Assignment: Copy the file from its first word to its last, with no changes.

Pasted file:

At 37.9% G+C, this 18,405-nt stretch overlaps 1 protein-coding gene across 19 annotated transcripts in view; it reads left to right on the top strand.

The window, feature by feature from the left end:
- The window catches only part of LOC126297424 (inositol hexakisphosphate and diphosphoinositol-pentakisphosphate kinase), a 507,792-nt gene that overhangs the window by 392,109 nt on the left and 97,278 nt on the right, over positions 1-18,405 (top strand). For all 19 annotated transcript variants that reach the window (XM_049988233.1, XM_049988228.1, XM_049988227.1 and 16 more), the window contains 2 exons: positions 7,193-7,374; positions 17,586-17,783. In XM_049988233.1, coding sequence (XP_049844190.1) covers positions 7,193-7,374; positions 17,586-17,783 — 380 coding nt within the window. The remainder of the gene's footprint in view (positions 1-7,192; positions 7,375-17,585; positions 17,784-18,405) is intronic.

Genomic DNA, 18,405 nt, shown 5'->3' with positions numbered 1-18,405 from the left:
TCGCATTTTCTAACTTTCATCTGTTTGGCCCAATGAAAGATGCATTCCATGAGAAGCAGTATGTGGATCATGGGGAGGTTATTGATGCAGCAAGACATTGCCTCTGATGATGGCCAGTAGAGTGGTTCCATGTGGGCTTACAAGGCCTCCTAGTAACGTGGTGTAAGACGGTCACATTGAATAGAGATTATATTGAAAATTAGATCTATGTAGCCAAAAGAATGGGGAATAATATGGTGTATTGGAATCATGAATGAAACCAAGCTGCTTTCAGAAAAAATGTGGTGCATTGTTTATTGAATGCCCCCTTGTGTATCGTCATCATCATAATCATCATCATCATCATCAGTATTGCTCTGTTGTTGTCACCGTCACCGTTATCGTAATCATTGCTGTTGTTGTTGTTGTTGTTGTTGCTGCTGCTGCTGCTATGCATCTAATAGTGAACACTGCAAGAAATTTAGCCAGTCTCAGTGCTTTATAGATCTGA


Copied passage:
At 37.9% G+C, this 18,405-nt stretch overlaps 1 protein-coding gene across 19 annotated transcripts in view; it reads left to right on the top strand.

The window, feature by feature from the left end:
- The window catches only part of LOC126297424 (inositol hexakisphosphate and diphosphoinositol-pentakisphosphate kinase), a 507,792-nt gene that overhangs the window by 392,109 nt on the left and 97,278 nt on the right, over positions 1-18,405 (top strand). For all 19 annotated transcript variants that reach the window (XM_049988233.1, XM_049988228.1, XM_049988227.1 and 16 more), the window contains 2 exons: positions 7,193-7,374; positions 17,586-17,783. In XM_049988233.1, coding sequence (XP_049844190.1) covers positions 7,193-7,374; positions 17,586-17,783 — 380 coding nt within the window. The remainder of the gene's footprint in view (positions 1-7,192; positions 7,375-17,585; positions 17,784-18,405) is intronic.

Genomic DNA, 18,405 nt, shown 5'->3' with positions numbered 1-18,405 from the left:
TCGCATTTTCTAACTTTCATCTGTTTGGCCCAATGAAAGATGCATTCCATGAGAAGCAGTATGTGGATCATGGGGAGGTTATTGATGCAGCAAGACATTGCCTCTGATGATGGCCAGTAGAGTGGTTCCATGTGGGCTTACAAGGCCTCCTAGTAACGTGGTGTAAGACGGTCACATTGAATAGAGATTATATTGAAAATTAGATCTATGTAGCCAAAAGAATGGGGAATAATATGGTGTATTGGAATCATGAATGAAACCAAGCTGCTTTCAGAAAAAATGTGGTGCATTGTTTATTGAATGCCCCCTTGTGTATCGTCATCATCATAATCATCATCATCATCATCAGTATTGCTCTGTTGTTGTCACCGTCACCGTTATCGTAATCATTGCTGTTGTTGTTGTTGTTGTTGTTGCTGCTGCTGCTGCTATGCATCTAATAGTGAACACTGCAAGAAATTTAGCCAGTCTCAGTGCTTTATAGATCTGA